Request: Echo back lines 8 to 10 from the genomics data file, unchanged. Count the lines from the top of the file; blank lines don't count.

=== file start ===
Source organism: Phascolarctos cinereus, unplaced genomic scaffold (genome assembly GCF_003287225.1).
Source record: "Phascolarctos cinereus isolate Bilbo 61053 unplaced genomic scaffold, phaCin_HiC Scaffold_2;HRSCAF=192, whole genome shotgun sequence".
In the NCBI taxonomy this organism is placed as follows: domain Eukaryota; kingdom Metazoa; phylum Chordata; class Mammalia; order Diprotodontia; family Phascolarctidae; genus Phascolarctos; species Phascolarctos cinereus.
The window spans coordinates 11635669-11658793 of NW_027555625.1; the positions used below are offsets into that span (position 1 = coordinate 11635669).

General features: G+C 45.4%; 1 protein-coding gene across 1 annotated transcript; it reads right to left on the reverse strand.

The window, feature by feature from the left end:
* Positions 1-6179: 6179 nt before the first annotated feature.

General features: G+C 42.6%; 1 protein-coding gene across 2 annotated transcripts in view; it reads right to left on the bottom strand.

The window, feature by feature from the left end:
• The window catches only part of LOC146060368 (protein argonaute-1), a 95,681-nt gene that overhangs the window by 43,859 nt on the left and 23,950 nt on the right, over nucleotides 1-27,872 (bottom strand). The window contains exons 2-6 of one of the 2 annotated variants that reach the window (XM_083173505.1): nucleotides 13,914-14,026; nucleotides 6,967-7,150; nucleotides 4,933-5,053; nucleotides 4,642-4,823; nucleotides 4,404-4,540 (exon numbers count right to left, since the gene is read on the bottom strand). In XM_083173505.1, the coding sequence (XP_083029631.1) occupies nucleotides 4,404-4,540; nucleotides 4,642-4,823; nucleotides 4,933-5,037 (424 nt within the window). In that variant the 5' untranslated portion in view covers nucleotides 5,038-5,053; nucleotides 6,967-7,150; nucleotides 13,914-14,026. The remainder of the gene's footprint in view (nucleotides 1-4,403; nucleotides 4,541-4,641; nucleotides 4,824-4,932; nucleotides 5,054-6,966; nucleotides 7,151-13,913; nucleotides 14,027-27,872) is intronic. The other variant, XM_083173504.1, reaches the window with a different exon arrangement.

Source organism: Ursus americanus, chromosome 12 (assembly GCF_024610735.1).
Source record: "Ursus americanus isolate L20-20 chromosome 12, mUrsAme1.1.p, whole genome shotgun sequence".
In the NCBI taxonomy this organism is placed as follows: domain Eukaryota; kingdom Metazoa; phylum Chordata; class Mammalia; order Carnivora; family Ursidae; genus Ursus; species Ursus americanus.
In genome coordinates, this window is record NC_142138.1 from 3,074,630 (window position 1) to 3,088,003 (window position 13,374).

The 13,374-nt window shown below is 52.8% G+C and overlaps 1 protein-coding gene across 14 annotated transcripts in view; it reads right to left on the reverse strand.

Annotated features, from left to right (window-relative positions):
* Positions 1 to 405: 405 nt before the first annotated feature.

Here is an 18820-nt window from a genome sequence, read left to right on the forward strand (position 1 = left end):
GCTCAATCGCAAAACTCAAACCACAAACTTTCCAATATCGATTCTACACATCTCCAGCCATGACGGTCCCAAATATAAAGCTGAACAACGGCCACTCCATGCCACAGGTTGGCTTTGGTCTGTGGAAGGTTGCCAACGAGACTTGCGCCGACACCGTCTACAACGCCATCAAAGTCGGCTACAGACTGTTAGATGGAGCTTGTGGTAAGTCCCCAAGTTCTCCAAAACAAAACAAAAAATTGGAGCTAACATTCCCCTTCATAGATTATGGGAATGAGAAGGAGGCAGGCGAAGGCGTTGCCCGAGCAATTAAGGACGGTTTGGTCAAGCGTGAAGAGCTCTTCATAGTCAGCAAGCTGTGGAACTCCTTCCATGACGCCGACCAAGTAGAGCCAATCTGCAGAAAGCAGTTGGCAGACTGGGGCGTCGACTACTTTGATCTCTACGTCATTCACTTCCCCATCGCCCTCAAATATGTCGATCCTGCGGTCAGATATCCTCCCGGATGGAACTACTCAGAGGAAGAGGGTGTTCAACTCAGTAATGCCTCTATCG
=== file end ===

General features: G+C 42.6%; 1 protein-coding gene across 2 annotated transcripts in view; it reads right to left on the bottom strand.

The window, feature by feature from the left end:
• The window catches only part of LOC146060368 (protein argonaute-1), a 95,681-nt gene that overhangs the window by 43,859 nt on the left and 23,950 nt on the right, over nucleotides 1-27,872 (bottom strand). The window contains exons 2-6 of one of the 2 annotated variants that reach the window (XM_083173505.1): nucleotides 13,914-14,026; nucleotides 6,967-7,150; nucleotides 4,933-5,053; nucleotides 4,642-4,823; nucleotides 4,404-4,540 (exon numbers count right to left, since the gene is read on the bottom strand). In XM_083173505.1, the coding sequence (XP_083029631.1) occupies nucleotides 4,404-4,540; nucleotides 4,642-4,823; nucleotides 4,933-5,037 (424 nt within the window). In that variant the 5' untranslated portion in view covers nucleotides 5,038-5,053; nucleotides 6,967-7,150; nucleotides 13,914-14,026. The remainder of the gene's footprint in view (nucleotides 1-4,403; nucleotides 4,541-4,641; nucleotides 4,824-4,932; nucleotides 5,054-6,966; nucleotides 7,151-13,913; nucleotides 14,027-27,872) is intronic. The other variant, XM_083173504.1, reaches the window with a different exon arrangement.